Mango lovers may have to shell out more this season as the mango
production has hit a low in the state. Top three mango growing
districts in the state namely Kolar, Chikkaballapur
and Ramanagar have reported low yield this year while it is no better
in other mango growing districts of state following unseasonal rains,
drought, and bad weather.
The contribution from the State is around eight lakh tonnes per year to the total mango production in the country. According to sources this year, the total production might be around 6.5 tonnes. While mango is cultivated in around 70,000 hectares in these three districts, in all other districts the total area of cultivation comes to 90,000 hectares.
Speaking to Express, Growers in Kolar, Chikkabalapura, Ramanagar, said that the short-fall in mango yield this year is a whopping 50 to 55 per cent. Mango being biennial crop, in spite of a bumper crop being reported last year, this year the growers say the yield will be less.
PN Chandrareddy of Kolar District Mango Growers and Sellers Association said that mangoes to become dearer this year following short fall in yield. “Last year the yield was about 65 per cent, while this year its estimated below 50 per cent. Last year it was sold for Rs 10,000
to Rs 15,000 per tonne, while this year the prices may reach Rs 20,000.
About 70 per cent of the crop is bought by bulk fruit processing units, it
is only the remaining 30 per cent that comes to the local market, he added.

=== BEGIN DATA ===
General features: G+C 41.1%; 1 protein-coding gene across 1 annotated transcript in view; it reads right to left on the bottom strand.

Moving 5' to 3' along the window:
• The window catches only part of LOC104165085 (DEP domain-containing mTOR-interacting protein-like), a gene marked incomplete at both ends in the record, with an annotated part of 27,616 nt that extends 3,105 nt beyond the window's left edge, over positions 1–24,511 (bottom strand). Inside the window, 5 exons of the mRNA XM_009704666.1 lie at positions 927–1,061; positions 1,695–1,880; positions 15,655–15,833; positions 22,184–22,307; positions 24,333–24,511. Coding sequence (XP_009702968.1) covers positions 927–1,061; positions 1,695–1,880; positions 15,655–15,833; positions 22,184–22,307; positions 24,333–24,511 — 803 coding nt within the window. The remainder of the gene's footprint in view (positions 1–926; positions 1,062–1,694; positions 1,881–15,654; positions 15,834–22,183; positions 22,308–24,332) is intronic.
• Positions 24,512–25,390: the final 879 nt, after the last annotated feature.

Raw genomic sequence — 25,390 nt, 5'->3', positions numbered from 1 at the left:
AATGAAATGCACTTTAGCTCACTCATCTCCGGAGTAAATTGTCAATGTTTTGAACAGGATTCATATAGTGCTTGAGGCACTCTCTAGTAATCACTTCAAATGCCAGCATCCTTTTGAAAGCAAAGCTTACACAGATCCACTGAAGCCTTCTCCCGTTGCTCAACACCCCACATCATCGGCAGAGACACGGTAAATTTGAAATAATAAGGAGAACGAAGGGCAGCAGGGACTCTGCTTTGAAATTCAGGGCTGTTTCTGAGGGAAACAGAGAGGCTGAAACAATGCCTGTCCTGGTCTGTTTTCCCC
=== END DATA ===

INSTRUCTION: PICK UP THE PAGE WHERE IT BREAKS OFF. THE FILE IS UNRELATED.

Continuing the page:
While in Mysuru the yield is hardly 30 to 35 per cent this time due to
drought and drastic climatic changes say local mango cultivators. They have not seen such a huge decline in the crop yield in the past four years, they added.
Horticulture Assistant Director Krishna Kumar said that this year average crop yield is poor in Mysuru. 'Mangoes are grown in 4,020 hectares of region at HD Kote, Hunsur and, Mysore taluk and the total production is 39,139 tonne.
Mango Board MD Parashivamurthy admitted that there is short fall in the yield this year when compared to last year, though he estimated that the fall is by 20 to 30 per cent.
Mango merchant Mahadeva of Chamarajanagar said that majority of farmers grow Badami and Raspuri at Gundlupet, Kollegal and the crop yield has come down 40 per cent.
Mysore Fruit Merchants' and Fruit Commission Agents Association member Shankar said that they have good demand for fruit this time, but less in production and hike in price might affect business.
Mandi Mohalla Merchant Abdul Sidiquie Shariff said Badami and Raspuri are the most sought after varieties by Mysoreans. With about 40 per cent of crops having lost the prices of fruits is bound to go up this time. Daily 80 to 100 tonnes of mangoes is brought for sale to the Mysuru market during the season,which may not occur this year.